Thursday, November 17, 2011

Myla Goldberg

Let me just say this: Myla Goldberg is unique. She's remarkable. In preparation for her visit, I had the good fortune to profile Goldberg for The Jewish Post & Opinion. We spoke on the phone, and she gave great interview -- was well-spoken and thoughtful. Despite her focused, articulate answers, she took a relaxed path from Point A to Point B, peppering her erudite explanations with almost whimsical twists. Goldberg clearly retained the wide-eyed curiosity and creativity that most of us lose as we passage into the adult world. As Myla answered my questions, this quality of uninhibited creativity shined. Goldberg made an appearance recently at the Jewish Community Center's book festival, and it was a delight to see how much more evident this Myla-ish-ness is in person.

Indy fans were treated to two Goldberg talks that night. The first was a discussion of "The False Friend," Goldberg's most recent novel. The second was a discussion of what it means to be a Jewish writer.

Today's post will focus on Goldberg's second talk. (See my blog post of July 17th, 2011, for a review of "The False Friend.") Goldberg admitted that she bristled when she first heard she was labeled a Jewish writer. She was uncomfortable thinking that this classification might turn off non-Jewish readers. Then she reflected that the memory that provided the seed for "The False Friend," a childhood incident of throwing a pair of scissors at her best friend, resurfaced on Yom Kippur. Also, she described her recent urge, as a mother to two young daughters, to reconnect to Judaism. In navigating modern day options in the Jewish world she found a home in Progressive, Humanistic Judaism. Her connection to this part of the Jewish community brought about a new openness to the idea of being a Jewish writer.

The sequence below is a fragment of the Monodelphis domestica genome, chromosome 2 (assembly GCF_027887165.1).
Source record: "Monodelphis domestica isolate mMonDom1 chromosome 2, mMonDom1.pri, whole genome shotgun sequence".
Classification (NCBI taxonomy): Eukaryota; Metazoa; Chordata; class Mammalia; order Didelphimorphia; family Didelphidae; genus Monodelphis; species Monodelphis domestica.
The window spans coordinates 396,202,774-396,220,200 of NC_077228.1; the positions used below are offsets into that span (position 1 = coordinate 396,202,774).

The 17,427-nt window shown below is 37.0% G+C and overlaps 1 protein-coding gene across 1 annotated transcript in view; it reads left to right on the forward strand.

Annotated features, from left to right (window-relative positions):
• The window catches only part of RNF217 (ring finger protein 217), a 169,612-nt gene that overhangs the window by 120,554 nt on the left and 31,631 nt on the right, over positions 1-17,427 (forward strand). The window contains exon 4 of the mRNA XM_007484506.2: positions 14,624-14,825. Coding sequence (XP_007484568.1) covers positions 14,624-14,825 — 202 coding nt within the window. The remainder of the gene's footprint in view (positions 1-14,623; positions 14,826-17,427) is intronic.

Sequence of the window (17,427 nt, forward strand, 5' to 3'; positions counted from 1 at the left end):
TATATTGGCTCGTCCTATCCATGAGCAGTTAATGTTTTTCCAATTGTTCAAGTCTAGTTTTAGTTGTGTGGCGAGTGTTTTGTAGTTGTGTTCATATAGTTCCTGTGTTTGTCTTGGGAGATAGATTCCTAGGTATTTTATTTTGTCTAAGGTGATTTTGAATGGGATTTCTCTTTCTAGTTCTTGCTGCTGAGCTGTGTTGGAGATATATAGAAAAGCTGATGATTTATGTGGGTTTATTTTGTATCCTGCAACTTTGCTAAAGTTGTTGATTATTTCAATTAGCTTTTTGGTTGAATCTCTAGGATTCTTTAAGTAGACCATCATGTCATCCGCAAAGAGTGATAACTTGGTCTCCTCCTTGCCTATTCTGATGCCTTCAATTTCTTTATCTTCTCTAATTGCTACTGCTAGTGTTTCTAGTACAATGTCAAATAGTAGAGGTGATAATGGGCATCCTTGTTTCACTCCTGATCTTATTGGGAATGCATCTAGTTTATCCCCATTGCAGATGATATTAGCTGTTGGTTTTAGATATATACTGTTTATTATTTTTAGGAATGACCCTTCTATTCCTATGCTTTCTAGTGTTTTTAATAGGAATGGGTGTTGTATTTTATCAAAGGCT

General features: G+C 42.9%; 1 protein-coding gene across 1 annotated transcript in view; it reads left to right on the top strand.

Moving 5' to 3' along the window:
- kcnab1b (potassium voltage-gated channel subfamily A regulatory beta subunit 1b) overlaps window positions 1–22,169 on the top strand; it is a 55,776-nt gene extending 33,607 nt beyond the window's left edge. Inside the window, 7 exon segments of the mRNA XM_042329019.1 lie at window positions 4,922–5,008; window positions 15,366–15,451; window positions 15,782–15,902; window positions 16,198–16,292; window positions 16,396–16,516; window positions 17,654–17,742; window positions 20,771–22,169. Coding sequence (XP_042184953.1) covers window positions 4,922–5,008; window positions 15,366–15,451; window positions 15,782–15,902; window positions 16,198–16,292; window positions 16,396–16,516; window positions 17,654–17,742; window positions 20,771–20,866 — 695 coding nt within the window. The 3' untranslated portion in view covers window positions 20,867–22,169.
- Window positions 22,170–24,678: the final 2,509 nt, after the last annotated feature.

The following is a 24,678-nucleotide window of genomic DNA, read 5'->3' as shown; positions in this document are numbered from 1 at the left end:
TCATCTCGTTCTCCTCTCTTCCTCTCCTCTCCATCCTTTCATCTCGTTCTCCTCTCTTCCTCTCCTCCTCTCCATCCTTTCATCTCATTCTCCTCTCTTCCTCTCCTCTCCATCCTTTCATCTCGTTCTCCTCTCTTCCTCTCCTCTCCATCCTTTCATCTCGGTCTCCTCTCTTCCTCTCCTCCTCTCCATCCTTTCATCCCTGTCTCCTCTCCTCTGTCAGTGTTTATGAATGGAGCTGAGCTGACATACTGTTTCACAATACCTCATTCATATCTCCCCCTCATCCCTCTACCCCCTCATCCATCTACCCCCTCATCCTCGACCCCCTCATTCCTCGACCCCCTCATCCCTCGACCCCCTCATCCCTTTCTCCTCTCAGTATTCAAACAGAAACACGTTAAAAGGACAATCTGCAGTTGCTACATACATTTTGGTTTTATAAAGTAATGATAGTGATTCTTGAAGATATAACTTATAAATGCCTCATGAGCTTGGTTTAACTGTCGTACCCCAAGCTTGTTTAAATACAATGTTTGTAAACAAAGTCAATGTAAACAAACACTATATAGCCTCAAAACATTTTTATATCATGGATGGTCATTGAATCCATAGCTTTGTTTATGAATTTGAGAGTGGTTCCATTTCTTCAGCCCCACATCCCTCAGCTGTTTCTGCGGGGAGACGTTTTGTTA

In considering her work and her Jewishness, Goldberg noted that the concept of tikkun olam (repairing the world) is threaded through each of her books. She gave the example of the character of Lydia in "Wickett's Remedy" who helps with the investigation of vaccines.

Goldberg concluded that she no longer bristles at the Jewish writer label; now she embraces it. She noted that Jewish literature is a broad category, and that the books labeled as such don't necessarily even concentrate on Jewish subject matter. Jewish literature must gaze through a lens that has been shaped through thousands of years of Jewish history, but as long as the prose is written from this perspective, the subject examined through that lens can look at anything.

Before leaving us for the evening, Goldberg answered her fans' question about the subject of her next novel. Kind of. Comparing the novel-writing process to gestation, she explained that she feels the need to protect her fetus-like subject matter. She left us with one word: ambition. It was a teaser, to be sure, but one made with Goldberg's characteristic openness and candor.

When authors give readings I look for this unguarded quality, a willingness to share of themselves. Hopefully Goldberg will find her way back to Indy again soon. If she does, grab a front row seat.

For more on Goldberg, here's the link to my profile:

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